I'm not a complete philistine.

If only the art history involved Canadian comedic actors perhaps I would have remembered more about it.

Sunday, December 06, 2009


Accepting that on the 'net no one will be convinced by your argument alleviates the time-consuming task of composing an argument; you simply state your opinion, with little or no support, and know that those who already agree will continue to agree and those who do not will continue to disagree.

It's liberating.

Thursday, December 03, 2009

A couple weeks ago, in a galaxy far, far away: More rambling

As I did three years ago in the middle of the first week of December, it's time for a meandering and completely unnecessary post touching on George Lucas' most popular works that succeeds in being not being geeky enough for the geeks and dull for everyone else. Ah, tradition.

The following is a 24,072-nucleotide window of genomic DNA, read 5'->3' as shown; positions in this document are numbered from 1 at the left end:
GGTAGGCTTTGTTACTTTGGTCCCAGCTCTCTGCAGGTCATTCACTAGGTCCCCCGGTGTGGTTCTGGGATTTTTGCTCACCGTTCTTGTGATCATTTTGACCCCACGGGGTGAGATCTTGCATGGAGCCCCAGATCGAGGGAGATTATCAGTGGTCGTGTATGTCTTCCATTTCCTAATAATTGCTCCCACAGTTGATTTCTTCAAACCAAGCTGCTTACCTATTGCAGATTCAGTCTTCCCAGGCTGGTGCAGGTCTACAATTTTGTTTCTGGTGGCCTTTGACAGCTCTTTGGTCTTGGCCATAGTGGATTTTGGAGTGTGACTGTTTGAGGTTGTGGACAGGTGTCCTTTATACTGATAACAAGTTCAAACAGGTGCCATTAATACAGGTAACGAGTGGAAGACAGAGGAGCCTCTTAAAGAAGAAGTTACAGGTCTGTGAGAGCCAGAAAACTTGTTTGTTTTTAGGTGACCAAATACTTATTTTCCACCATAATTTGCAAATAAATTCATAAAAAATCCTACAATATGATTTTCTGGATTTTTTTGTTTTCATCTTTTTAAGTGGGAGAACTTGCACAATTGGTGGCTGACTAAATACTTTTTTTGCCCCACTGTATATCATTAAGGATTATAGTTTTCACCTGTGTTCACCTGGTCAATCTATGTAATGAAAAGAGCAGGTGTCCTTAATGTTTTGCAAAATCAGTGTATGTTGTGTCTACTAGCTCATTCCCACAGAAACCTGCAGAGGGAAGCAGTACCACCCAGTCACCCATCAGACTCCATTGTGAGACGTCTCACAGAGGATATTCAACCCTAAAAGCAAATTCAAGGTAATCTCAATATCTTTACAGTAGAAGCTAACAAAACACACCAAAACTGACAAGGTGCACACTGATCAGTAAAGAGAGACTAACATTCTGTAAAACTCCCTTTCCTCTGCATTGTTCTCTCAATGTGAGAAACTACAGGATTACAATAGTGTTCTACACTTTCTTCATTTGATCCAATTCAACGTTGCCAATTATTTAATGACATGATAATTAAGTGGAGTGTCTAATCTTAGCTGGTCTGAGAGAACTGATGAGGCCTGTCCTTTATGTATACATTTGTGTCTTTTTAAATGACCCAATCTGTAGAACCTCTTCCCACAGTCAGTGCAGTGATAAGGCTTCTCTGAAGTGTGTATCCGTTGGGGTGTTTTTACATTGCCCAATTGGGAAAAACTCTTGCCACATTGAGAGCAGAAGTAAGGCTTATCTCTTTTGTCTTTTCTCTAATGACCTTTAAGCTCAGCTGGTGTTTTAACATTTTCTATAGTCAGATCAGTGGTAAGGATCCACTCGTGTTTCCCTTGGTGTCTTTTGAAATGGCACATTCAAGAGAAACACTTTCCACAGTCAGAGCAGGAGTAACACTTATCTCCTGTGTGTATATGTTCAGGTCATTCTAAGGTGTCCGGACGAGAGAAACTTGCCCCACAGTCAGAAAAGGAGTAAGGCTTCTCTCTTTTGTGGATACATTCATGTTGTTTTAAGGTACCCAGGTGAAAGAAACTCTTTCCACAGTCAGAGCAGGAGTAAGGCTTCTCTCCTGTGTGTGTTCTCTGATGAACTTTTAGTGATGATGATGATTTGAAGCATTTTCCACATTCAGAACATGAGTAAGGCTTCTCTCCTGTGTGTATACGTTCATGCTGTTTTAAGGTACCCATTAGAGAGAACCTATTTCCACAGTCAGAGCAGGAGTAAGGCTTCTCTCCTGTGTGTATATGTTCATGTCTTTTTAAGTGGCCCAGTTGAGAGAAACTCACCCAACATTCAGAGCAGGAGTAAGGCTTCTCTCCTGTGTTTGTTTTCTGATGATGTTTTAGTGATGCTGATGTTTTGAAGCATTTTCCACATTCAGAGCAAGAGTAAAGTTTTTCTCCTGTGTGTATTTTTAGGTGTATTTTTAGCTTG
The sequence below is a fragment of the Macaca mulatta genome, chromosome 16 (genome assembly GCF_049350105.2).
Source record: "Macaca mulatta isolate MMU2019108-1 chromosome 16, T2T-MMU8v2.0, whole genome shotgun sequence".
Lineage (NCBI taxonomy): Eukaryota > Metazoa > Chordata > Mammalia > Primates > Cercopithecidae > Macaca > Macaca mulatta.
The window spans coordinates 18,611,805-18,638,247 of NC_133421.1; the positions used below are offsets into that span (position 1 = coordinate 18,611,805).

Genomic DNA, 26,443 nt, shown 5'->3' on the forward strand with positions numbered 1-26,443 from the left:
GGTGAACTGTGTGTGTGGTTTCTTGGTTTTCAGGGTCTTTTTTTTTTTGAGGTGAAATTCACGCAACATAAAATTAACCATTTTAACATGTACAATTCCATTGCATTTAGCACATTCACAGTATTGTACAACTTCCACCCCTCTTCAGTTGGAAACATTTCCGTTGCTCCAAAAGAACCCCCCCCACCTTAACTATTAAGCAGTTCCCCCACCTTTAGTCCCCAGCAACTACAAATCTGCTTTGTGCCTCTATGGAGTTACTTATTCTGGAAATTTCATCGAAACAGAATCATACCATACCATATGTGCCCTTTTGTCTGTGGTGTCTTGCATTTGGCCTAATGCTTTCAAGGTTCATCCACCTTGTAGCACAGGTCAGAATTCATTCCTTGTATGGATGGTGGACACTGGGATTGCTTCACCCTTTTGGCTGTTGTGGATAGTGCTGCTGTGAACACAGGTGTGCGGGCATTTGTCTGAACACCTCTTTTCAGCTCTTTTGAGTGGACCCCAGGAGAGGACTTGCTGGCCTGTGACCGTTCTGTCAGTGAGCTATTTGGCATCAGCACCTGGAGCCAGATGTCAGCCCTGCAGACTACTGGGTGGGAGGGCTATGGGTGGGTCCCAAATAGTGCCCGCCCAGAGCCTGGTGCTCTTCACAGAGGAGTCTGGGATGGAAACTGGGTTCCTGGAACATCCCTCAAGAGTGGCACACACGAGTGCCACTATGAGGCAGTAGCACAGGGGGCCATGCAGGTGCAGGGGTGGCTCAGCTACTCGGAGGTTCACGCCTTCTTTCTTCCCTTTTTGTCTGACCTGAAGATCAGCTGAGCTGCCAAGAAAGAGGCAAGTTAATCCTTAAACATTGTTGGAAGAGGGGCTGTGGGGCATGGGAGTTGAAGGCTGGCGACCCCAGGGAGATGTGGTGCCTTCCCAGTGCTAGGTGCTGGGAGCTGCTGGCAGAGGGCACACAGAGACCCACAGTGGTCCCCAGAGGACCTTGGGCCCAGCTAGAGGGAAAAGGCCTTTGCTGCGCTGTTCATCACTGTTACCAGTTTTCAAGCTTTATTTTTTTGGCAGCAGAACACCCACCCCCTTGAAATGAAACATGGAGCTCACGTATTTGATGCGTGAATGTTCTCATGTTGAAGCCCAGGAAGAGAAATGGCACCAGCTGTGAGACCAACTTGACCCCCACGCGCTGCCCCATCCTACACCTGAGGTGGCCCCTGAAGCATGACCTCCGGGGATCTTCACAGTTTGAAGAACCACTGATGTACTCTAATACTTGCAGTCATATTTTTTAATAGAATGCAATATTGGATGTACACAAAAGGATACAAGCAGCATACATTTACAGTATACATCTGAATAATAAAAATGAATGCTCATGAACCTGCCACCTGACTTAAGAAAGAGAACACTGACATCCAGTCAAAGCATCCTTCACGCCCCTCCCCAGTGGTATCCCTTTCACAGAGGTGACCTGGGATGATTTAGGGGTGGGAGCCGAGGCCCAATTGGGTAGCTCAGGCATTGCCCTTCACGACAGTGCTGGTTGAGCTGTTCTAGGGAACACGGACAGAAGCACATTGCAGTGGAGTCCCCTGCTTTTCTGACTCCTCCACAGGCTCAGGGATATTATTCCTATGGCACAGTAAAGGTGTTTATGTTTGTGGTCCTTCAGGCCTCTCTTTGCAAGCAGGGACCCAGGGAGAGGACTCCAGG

A couple weeks ago, while flipping through channels—by which I mean: scrolling through the guide for the satellite-based TV system; there's no more simply going from one channel to the next without knowing what I'm going to find when I get there, but I retain that "flipping" expression as a pleasant anachronism—I came across a program on the History International channel called Star Wars: The Legacy Revealed, wherein scholars discussed the philosophical themes of the Star Wars saga. Footage of experts on areas such as mythology was interspersed with actual scenes from the movies (so clearly it was sanctioned by Lucasfilm). Why wouldn't it be? What filmmaker would not want his work analyzed in such a context, to be compared to classic works going back thousands of years? One could almost feel George Lucas plugging in the elements while reading Joseph Campbell to create the structure for his mythos, so nothing would be more apropos.